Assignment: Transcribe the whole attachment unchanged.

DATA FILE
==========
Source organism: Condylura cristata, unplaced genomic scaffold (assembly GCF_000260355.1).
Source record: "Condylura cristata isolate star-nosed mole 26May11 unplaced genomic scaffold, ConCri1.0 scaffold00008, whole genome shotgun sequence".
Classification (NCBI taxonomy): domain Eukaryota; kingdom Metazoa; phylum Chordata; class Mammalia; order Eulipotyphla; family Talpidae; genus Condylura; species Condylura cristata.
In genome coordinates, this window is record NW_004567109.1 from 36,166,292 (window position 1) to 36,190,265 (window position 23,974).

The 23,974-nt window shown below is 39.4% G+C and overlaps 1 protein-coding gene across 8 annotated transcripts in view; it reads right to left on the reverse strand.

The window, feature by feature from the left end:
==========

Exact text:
Source organism: Condylura cristata, unplaced genomic scaffold (assembly GCF_000260355.1).
Source record: "Condylura cristata isolate star-nosed mole 26May11 unplaced genomic scaffold, ConCri1.0 scaffold00008, whole genome shotgun sequence".
Classification (NCBI taxonomy): domain Eukaryota; kingdom Metazoa; phylum Chordata; class Mammalia; order Eulipotyphla; family Talpidae; genus Condylura; species Condylura cristata.
In genome coordinates, this window is record NW_004567109.1 from 36,166,292 (window position 1) to 36,190,265 (window position 23,974).

The 23,974-nt window shown below is 39.4% G+C and overlaps 1 protein-coding gene across 8 annotated transcripts in view; it reads right to left on the reverse strand.

The window, feature by feature from the left end: